Conclusions

On the whole, Vendian (pre-Nemakit-Daldynian) benthic communities were dominated by microbial ecosystems. Only in temperate conditions, usually coupled with active hydrodynamics, were more-complex communities developed. Although the Ediacara fauna is known from shallow-water onshore and offshore sandstones, deep-water turbidites, and shallow-water carbonates (Fedonkin 1987), it may be attributed to a single community of sessile filter and/or suspension feeders and to a few deposit feeders independently of the systematic interpretation of its members (Lipps et al. 1992).

Cambrian communities evolved by further partitioning ecologic niches and by replacing older forms by new ones within established trophic guilds. This is especially noticeable in ecospace utilization, as recognized by developed tiers and diverse feeding strategies (tables 10.1 and 10.2; see also figures 10.1 and 10.2). In this respect, the Cambrian biota was very different from the Neoproterozoic one, but also from younger Paleozoic and Meso-Cenozoic biotas (Bambach 1977; Ausich and Bot-tjer 1982; Bottjer and Ausich 1986). The relatively diverse Early Cambrian benthos was replaced during the Middle Cambrian by a simpler, trilobite-dominated Cambrian sensu stricto Evolutionary Fauna. Taxonomic impoverishment of Cambrian

Figure 10.4 Distribution of major marine groups composing the Cambrian biota, relative to salinity. Source: Modified after Debrenne and Zhuravlev 1997.

communities is observed in siliciclastic as well as in carbonate level-bottom communities. A similar trend is obvious in reefal communities (Zhuravlev 1996). In terms of taxonomic composition, proximal communities were the most conservative; distal, deep-water communities grew permanently by addition of new elements (Conway Morris 1989); and intermediate shallow shelf subtidal communities were the most changeable.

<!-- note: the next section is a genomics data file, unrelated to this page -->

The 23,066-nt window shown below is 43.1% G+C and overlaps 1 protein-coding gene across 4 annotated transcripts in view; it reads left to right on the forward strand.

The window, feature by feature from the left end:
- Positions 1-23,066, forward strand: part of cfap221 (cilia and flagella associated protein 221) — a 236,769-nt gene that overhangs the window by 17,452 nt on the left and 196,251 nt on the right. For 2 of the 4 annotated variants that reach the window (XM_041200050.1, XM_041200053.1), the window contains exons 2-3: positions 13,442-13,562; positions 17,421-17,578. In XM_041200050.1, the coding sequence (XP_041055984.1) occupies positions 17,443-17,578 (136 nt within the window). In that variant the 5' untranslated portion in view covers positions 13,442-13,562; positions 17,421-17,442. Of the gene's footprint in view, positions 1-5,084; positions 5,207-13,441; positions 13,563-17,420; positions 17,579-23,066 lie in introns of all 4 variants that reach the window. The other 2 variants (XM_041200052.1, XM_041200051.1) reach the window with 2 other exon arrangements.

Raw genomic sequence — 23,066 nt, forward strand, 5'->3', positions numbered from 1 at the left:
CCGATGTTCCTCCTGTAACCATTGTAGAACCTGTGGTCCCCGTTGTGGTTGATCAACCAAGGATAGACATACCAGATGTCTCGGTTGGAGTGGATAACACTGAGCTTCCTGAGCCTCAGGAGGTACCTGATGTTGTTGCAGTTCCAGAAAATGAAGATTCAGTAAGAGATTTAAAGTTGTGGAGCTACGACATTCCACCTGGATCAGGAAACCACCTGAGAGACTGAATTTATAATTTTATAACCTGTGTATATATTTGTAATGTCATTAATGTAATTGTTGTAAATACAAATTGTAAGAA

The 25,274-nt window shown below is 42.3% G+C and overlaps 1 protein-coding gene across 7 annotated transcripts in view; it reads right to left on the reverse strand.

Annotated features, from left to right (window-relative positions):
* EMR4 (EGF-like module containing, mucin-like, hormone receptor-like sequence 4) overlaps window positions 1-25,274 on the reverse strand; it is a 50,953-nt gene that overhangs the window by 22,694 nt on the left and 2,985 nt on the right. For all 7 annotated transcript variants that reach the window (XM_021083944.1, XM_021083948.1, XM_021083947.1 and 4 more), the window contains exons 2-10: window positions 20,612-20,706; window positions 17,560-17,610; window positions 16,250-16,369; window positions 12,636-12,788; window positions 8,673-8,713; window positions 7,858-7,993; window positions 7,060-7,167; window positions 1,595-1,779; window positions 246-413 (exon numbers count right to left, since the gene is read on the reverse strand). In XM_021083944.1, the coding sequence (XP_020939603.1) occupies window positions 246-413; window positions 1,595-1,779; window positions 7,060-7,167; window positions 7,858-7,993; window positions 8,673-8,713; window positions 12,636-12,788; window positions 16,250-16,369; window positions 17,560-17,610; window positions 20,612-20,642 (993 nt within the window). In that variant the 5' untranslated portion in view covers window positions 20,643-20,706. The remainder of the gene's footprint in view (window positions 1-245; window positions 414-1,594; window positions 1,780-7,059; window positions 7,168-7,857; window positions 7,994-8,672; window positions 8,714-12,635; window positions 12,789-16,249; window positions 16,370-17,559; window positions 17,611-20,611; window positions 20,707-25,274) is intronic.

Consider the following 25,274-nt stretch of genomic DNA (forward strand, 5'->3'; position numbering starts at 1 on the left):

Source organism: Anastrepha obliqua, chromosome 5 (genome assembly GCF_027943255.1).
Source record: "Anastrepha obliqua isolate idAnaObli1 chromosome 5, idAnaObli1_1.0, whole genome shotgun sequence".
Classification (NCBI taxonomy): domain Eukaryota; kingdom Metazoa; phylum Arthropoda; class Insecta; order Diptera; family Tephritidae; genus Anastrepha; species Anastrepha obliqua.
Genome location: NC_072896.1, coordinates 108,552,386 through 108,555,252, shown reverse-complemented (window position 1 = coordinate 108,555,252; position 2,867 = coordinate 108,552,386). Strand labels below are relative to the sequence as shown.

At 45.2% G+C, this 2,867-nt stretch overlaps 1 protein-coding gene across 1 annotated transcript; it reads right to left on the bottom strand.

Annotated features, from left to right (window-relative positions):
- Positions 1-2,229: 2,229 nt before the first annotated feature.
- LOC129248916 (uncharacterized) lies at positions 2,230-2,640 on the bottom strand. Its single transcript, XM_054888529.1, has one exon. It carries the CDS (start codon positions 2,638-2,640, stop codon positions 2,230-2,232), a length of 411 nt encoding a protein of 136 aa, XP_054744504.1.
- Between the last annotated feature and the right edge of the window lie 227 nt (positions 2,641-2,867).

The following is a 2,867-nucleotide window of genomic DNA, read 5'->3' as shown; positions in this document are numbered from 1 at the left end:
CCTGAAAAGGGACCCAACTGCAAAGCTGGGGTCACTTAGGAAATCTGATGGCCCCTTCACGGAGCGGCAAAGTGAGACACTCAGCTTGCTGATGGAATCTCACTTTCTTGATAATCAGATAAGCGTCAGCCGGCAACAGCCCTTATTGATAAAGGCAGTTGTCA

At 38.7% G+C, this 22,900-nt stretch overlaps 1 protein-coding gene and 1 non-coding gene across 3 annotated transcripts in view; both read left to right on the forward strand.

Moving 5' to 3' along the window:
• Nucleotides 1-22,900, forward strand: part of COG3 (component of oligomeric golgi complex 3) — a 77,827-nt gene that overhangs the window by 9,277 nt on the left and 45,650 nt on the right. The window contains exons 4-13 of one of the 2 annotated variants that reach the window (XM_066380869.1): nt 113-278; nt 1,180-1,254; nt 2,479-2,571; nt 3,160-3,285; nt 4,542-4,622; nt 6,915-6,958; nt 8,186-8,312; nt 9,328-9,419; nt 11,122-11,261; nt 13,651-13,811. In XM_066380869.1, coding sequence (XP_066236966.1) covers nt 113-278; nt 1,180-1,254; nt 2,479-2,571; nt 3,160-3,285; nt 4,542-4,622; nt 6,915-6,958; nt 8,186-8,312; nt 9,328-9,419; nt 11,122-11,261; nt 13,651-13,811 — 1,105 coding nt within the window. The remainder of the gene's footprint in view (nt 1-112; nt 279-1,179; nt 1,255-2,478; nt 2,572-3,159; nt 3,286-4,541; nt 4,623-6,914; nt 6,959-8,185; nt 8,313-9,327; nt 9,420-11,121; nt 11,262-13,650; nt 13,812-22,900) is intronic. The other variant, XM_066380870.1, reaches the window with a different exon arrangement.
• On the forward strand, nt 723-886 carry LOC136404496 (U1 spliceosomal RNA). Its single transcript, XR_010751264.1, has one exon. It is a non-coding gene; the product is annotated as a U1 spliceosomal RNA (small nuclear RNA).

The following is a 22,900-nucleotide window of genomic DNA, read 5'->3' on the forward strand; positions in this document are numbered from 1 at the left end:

Displacement of communities was common. The earliest deep-water communities were derived from former shallow-water water elements (Bottjer et al. 1988; Crimes, this volume). On the other hand, a trilobite-lingulate community, which during the Middle Cambrian occupied normal marine conditions, at first appeared in dysaero-bic Early Cambrian basins (see figure 10.2.3).

Although Cambrian organisms occupied various depositional regimes, they were largely restricted to normal marine and to shallow subtidal conditions (figures 10.3 and 10.4). Possibly, the further spreading into these environments was one of the sources of higher Ordovician and Mesozoic-Cenozoic radiations.

Acknowledgments. We thank Mary Droser and Peter Crimes for helpful comments and Fran├žoise Pilard and Henri Lavina for the preparation of figures. This paper is a contribution to IGCP Project 366.

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